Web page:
Like many people, I gave up my landline a few months ago. No phones are plugged into any wall jacks in the house. However, there is a bell on the outside of the house connected to the landline that was installed by the original owner, so he could hear the phone ring in the back yard.
Last night, it rang.
I wasn’t sure I’d heard it, so I listened.
It rang again.
It rang a third time.
I opened the back door to take a look and didn’t see anyone back there. I called my old number to see if it would ring through and it wouldn’t. Creepy.
Two nights later, it did the same thing – three rings and nothing.
I have an abrasion on my scalp. Last weekend we took the kids to the Hands On Regional Museum in Johnson City. On the bottom floor, there is an exhibit which simulates a coal mine. I followed Max into the mine. Most of the tunnels weren’t tall enough for me to stand upright, so I stooped and followed. On my way out, I stood up too quickly and scraped the top of my head on the mine.
So when people ask how I hurt my head I say “coal mine accident” which sounds better than “old guy stumbling around children’s museum accident.”
I love Facebook. I didn’t think I would because of my inherent distrust of anything too popular, but I love it. One of the reasons I love it is because I now get the many of the jokes I see in pop culture that are based on that experience. References to status updates, vampire requests, Farmville . . . it makes sense to me now.
Another reason is the same as why everyone else likes it – I’m reconnecting with people I haven’t seen or heard from in years. There are people from my high school with whom I’ve had longer and more interesting conversations on Facebook than I ever had in real life.
Facebook is also, apparently, the place where bygones become bygones. People I disliked throughout my life are suddenly my best buddy. That’s cool. I’m a peaceful and forgiving man and never one to hold grudges to too long.
I also hate Facebook. There is plenty about the site to be annoyed at – the seemingly constant redesigns, the Farmville/Vampire/Mobster/Pillowfight stuff and the uncertainty about who really owns the information we post. But that’s not what really gets to me.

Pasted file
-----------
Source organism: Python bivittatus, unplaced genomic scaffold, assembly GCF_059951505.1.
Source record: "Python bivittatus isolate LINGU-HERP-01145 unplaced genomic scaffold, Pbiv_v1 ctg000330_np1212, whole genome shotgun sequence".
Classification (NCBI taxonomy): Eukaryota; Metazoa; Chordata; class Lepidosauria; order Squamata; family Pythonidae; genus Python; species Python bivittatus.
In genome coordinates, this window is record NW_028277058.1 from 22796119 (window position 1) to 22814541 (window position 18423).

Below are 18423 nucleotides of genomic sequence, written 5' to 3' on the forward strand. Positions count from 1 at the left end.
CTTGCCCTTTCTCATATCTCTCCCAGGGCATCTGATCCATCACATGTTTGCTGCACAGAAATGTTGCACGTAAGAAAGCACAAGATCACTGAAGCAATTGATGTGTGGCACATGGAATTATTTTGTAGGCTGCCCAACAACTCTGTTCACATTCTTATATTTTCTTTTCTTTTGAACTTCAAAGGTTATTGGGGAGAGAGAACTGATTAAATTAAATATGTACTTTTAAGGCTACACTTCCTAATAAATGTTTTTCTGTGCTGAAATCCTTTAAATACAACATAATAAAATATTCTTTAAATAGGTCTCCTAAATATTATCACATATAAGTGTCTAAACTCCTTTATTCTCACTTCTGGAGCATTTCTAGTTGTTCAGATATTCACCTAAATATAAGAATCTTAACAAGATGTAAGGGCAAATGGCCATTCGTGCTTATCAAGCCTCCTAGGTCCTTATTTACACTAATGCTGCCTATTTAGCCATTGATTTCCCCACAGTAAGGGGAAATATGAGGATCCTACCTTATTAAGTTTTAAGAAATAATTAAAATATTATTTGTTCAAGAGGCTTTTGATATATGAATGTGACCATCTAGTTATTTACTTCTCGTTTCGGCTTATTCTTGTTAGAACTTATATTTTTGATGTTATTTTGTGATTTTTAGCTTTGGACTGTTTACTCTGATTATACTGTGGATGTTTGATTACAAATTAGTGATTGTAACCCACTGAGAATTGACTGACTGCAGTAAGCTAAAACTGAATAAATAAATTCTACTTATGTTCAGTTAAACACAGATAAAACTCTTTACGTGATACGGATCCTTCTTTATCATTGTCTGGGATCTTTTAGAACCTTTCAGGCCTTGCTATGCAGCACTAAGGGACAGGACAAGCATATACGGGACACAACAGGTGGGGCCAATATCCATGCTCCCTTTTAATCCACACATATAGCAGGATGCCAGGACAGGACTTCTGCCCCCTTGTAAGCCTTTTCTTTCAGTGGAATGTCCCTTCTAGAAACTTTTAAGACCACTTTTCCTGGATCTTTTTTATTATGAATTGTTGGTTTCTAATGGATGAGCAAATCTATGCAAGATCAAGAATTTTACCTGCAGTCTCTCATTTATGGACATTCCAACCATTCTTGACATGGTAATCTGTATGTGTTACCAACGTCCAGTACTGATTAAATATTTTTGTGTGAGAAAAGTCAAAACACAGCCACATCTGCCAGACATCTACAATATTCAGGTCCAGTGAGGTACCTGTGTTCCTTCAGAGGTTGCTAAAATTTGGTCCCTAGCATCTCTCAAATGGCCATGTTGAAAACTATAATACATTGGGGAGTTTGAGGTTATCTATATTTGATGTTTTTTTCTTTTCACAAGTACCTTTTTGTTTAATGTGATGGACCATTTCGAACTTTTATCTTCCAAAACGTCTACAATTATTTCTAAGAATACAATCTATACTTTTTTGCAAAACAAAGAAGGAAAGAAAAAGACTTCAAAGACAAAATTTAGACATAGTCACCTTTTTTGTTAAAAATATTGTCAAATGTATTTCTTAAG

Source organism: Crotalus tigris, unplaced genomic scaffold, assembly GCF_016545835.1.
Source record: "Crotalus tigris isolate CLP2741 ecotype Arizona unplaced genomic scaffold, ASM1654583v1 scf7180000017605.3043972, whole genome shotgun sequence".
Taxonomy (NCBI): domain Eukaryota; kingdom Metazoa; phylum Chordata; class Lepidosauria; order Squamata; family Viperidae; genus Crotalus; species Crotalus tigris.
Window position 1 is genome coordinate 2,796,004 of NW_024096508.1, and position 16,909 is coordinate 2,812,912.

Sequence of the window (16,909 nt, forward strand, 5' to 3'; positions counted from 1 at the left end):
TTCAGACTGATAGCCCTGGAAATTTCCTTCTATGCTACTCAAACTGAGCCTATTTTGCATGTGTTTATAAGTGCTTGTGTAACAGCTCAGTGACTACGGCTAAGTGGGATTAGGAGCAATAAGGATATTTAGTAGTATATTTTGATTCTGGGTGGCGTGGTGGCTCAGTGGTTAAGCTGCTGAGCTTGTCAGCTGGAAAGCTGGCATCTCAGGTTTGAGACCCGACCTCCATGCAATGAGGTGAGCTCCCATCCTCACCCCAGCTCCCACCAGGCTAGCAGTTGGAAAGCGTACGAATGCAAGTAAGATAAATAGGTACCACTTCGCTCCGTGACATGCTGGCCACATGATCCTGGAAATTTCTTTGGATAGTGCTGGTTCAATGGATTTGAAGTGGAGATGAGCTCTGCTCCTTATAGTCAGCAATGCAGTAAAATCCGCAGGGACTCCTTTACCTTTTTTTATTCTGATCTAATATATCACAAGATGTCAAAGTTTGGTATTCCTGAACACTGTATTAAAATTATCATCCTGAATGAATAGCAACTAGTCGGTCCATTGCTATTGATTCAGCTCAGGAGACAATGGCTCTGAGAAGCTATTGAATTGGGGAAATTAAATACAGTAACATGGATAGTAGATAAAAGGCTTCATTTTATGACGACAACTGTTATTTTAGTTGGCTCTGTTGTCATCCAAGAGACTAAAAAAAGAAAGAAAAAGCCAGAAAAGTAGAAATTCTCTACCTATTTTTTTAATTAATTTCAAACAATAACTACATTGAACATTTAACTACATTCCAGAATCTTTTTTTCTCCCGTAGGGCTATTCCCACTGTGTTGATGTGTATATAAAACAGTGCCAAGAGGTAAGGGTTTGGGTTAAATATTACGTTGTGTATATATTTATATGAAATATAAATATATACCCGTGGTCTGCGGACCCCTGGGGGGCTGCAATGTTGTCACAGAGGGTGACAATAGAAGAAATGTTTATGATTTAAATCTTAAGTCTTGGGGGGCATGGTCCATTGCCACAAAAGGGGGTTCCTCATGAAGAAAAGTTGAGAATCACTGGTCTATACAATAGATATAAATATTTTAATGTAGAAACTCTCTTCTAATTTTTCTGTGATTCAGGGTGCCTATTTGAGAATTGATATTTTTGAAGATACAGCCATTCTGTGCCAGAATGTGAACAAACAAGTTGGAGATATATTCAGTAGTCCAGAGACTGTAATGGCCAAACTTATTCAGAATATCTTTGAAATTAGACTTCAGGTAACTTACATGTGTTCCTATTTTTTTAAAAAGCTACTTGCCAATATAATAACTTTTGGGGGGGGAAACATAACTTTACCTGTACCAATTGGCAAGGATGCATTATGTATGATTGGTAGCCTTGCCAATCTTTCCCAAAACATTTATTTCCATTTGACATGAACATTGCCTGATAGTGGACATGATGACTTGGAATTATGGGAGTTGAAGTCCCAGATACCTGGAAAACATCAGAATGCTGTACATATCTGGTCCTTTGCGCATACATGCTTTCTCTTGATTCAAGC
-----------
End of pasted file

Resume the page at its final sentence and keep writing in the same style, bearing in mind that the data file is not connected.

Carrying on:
I’m learning too much about my friends’ and family’s politics. That may sound weird coming from someone who has been spewing his own politics all over the web for more than ten years, but there is a difference. Let me see if I can explain.
I write a lot about politics (more so in the old days than now) and I do research and I try to back up my opinions with some good information, cite my sources and do everything to maintain my credibility. That’s not something you can do easily in a Facebook status update. Instead, you get snarky comments without any sort of context. It leaves the reader thinking 1) this person is an idiot and 2) well . . . there is no No. 2.
I’ll give you an example. I have a relative who I see at Thanksgiving and Christmas. Until we became Facebook friends, I had no idea of his politics. We never discussed it (or much else). The day of the Senate special election in Massachusetts, he posted this as his Facebook status:
I would like to say thank you. Thank you to the voters of Massachusetts. Thank you for punching the democrats/liberals square in the mouth. Maybe the next punch will knock that stupid smirk right off Nancy Pelosi’s face, actually knock some common sense into that errant boy Henry Ried, and bring the dali bama off his high horse.
Leaving aside my usual snarks about the spelling/punctuation errors or the fact that I think the word he was looking for was “errand” boy or that the Senate Majority Leader is Harry Reid; there is nothing of substance in that at all. It comes from a place of hate and it’s hard to believe a guy I’ve known as long as I’ve known him, has this much bile in his heart.
My first instinct is to engage:
Hey, I hope you realize that the voters in Massachusetts elected a pro-choice, pro-gay marriage, liberal Republican who supported health care reform in Massachusetts. I’ll take all of them I can get. Also, the polling shows that one major reason the Massachusetts voters were unhappy was that health care reform wasn’t going far enough to help people who need it. I’m all for giving Scott Brown his due, but he’s got 13 months to make something happen and his party doesn’t seem to want to do much of anything.
But too quickly the comments filled up with more hateful, violent rhetoric from his friends like some weird right-wing echo chamber. And while I’m not one to shy away from a political squabble in which I am outnumbered, every rebuttal triggers a notification and an email to my account and I don’t want to deal with that end of it.
Dollie just hides his updates so she doesn’t have to see them. I’m tempted, but I’d rather go into these things with my eyes open.
So I have a love/hate relationship with Facebook. I encourage everyone I know, both friends and clients, to get on board, but I’m not going to be all that sad to see whatever will be next to come down the pike.